Perhaps you need to lay off half of your team, put someone on a performance improvement plan, or announce yet another office shakeup. Or maybe you need to fire an underperforming employee, decide who to promote, or cut benefits to preserve company finances.
These are all examples of challenges you might face at some point in your career. No matter how long you've been a leader, it’s always difficult to have a constructive and empathetic conversation with the people affected. Here are five tips to help people process and accept tough decisions.
1. Start with the facts. Using facts and data to support your decision can make bad news less personal so people are less defensive. Avoid using judgmental and subjective words like “better than,” “right,” and “wrong.” Instead, focus on the independently verifiable facts on which your decision is based.
[ For more advice on crisis leadership, read Emotional intelligence during the pandemic: 5 tips for leaders. ]
2. Share the consequences and tradeoffs. As a leader, you need to be able to evaluate the consequences from every stakeholder’s perspective. If you can help the people affected comprehend the situation from a holistic, long-term perspective, it’s easier to build understanding and acceptance. Tempting as it may be, do not understate the damage.
Clarify what happens next for everyone involved. Using a calm, confident voice, list clear action items for yourself and those affected.
3. Discuss next steps and actionable items. It’s natural for people to experience anxiety and fear after hearing tough news, as it introduces uncertainty. To mitigate this, clarify what happens next for everyone involved. Using a calm, confident voice, list clear action items for yourself and those affected.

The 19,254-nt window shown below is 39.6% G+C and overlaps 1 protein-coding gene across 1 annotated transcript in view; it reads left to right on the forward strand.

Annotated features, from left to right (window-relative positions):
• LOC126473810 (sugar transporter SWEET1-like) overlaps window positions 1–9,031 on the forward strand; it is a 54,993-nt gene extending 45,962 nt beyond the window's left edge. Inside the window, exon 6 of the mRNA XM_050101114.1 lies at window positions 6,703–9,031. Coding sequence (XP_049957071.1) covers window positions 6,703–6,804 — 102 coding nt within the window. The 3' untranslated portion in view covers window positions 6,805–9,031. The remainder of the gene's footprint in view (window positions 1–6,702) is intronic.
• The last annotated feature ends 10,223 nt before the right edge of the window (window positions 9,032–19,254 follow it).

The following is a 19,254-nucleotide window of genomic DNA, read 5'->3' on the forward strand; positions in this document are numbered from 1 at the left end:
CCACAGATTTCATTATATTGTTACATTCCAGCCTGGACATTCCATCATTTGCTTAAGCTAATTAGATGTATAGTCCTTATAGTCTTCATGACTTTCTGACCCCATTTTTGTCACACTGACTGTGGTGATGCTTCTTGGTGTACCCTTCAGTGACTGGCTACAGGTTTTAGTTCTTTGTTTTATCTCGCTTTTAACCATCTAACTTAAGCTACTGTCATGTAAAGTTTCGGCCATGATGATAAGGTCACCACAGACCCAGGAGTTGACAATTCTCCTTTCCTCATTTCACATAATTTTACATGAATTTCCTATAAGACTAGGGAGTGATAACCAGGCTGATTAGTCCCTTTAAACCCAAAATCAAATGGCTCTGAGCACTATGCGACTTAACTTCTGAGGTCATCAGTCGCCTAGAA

4. Show that you care. Make an “I statement” expressing how you feel, using specific emotions such as sad, regretful, embarrassed, worried, etc. Acknowledge that the decision is difficult for the receiver and explain that it is also tough for you. Convey empathy and genuine concern for everyone affected and allow yourself to be vulnerable with your own feelings. Your intention is what matters most, and it will shine through.
5. Give people time to process. Ask if the person needs you to clarify anything but understand that he or she might need time to process what happened. Create a safe space for people to share how they feel, what they think, and just to vent. Whether the person will remain with the company or not, let them know they can always reach out to you.
In trying times like these, communicating tough decisions is even more difficult. Being clear, empathetic, thoughtful, and patient while delivering bad news may help ease the pain.
Thoughts? Reactions? I’d love to hear from you.
[ Are you leading culture change? Get the free eBook, Organize for Innovation, by Jim Whitehurst. ]
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Maybe you have to announce layoffs or an organizational shakeup: Even without a pandemic, it's difficult to give bad news. Use this advice to have a constructive, empathetic conversation
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